Light drug users 'should not get criminal records'
PUBLISHED October 15, 2012
The UK Drug Policy Commission, which carried out a six-year study, has called for a "wholesale review'' of drugs laws and the classification system.
It likened some drug use to "moderately selfish behaviour" such as "gambling or eating junk food".
The report said that possession of small amounts for personal use should be a civil offence. It argued that many otherwise law-abiding young adults are criminalised and this is not always effective in promoting responsible behaviour.
The commission urged Parliament "to revisit the penalties applied to all drug offences and particularly those concerned with production and supply'', but stopped short of calling for the decriminalisation or legalisation of most drugs.
Its six-year study found much of the £3 billion Britain spends each year on tackling illicit drugs was not based on evidence.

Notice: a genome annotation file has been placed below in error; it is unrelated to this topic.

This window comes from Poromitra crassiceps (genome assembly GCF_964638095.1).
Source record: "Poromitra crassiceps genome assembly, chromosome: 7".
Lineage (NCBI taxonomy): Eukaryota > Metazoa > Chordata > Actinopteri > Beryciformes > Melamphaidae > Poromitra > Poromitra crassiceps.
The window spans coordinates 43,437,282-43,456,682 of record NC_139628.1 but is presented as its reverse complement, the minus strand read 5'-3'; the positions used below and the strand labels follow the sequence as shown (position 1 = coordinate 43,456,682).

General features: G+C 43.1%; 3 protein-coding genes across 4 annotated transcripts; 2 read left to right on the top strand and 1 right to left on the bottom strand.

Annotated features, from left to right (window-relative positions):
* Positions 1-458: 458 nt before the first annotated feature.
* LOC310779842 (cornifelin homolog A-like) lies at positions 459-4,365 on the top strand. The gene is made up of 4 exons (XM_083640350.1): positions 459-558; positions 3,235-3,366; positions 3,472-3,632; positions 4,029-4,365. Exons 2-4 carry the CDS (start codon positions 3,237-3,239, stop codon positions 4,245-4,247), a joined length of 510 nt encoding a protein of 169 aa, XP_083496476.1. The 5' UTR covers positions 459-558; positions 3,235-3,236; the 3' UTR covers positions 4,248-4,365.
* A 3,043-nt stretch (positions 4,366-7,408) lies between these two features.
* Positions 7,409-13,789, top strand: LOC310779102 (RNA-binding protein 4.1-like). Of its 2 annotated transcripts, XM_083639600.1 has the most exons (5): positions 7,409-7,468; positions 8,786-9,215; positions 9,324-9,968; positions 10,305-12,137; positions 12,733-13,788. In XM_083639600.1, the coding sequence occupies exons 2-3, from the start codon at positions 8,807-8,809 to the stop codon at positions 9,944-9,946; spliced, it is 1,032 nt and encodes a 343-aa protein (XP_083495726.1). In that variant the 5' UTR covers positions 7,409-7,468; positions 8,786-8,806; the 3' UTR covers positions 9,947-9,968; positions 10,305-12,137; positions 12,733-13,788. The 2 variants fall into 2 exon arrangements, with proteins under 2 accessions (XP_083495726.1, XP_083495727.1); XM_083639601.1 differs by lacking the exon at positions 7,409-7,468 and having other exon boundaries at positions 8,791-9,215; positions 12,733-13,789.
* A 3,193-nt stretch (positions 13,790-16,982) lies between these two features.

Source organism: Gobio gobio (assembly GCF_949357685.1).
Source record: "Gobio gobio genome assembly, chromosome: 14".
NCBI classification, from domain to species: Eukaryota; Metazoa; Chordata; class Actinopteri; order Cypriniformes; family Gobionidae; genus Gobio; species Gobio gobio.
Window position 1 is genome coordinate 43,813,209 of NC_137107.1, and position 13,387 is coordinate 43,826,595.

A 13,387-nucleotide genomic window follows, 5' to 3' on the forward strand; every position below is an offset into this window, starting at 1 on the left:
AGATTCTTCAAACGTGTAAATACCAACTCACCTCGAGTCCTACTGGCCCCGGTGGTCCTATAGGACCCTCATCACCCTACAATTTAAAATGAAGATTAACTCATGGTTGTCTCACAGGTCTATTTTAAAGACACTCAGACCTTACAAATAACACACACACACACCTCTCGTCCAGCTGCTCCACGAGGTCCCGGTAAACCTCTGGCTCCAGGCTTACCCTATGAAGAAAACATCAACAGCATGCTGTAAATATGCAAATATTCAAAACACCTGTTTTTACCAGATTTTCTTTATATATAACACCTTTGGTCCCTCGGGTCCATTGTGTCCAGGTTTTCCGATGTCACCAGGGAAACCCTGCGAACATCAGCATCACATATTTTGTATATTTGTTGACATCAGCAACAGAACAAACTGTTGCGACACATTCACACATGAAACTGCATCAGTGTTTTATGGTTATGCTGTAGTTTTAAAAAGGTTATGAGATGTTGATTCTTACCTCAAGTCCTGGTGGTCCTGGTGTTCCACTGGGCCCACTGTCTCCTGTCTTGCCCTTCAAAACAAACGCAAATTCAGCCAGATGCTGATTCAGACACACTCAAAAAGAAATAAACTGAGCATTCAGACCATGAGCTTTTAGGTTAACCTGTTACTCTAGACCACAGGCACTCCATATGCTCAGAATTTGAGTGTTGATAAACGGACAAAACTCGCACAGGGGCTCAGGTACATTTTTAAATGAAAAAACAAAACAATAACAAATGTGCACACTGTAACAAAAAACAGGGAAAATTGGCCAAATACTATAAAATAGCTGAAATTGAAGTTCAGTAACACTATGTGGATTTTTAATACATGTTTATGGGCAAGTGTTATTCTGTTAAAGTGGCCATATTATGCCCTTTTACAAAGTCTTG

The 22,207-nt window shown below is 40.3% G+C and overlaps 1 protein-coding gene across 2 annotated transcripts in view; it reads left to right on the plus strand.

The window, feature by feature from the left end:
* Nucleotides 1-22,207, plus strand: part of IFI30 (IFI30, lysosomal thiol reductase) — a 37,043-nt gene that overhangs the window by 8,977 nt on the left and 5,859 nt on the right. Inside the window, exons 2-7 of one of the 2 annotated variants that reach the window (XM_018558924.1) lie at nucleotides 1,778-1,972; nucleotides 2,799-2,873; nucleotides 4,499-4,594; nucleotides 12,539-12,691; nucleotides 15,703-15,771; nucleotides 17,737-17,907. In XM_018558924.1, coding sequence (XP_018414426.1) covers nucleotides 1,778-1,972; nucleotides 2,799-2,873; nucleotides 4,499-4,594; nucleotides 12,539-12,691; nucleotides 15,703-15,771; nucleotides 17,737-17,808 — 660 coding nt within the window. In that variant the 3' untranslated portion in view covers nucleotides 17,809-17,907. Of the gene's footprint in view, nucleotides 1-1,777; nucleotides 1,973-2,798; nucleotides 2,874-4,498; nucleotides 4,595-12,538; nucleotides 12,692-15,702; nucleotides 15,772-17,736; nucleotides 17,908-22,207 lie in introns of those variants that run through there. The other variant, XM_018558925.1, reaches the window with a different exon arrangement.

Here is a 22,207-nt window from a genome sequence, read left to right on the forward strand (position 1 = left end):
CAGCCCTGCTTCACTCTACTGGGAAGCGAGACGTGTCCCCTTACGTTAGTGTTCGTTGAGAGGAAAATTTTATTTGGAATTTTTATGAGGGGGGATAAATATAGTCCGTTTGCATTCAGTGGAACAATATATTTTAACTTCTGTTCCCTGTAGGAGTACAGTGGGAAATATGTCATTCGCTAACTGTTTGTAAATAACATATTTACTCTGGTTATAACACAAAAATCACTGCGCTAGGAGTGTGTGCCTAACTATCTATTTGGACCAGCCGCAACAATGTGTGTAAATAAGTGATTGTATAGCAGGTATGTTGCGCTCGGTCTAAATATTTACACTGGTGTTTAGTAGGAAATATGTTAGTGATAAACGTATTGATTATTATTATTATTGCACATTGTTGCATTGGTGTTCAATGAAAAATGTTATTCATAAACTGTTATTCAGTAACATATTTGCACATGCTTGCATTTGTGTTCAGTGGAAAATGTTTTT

However, the commission stopped short of calling for the decriminalisation or legalisation of most drugs.
"We do not believe that there is sufficient evidence at the moment to support the case for removing criminal penalties for the major production or supply offences of most drugs," it said. A new approach was needed because the rapid creation of new drugs was changing the market too quickly for the traditional methods used to control it.
Prof Colin Blakemore, the former chief executive of the Medical Research Council and a commission member, said: "Medicine has moved past the age when we treated disease on the basis of hunches and received wisdom.
"The overwhelming consensus now is that it is unethical, inefficient and dangerous to use untested and unvalidated methods of treatment and prevention."
Dame Ruth Runciman, the commission chairman, said British governments had done much to reduce the damage caused by drug problems, including needle exchanges and improvements to treatment for addicts.
"Those programmes are supported by evidence, but much of the rest of drug policy does not have an adequate evidence base," she said.
The Home Office said it "welcomed" the UKDPC report but was confident that its approach to drugs was correct.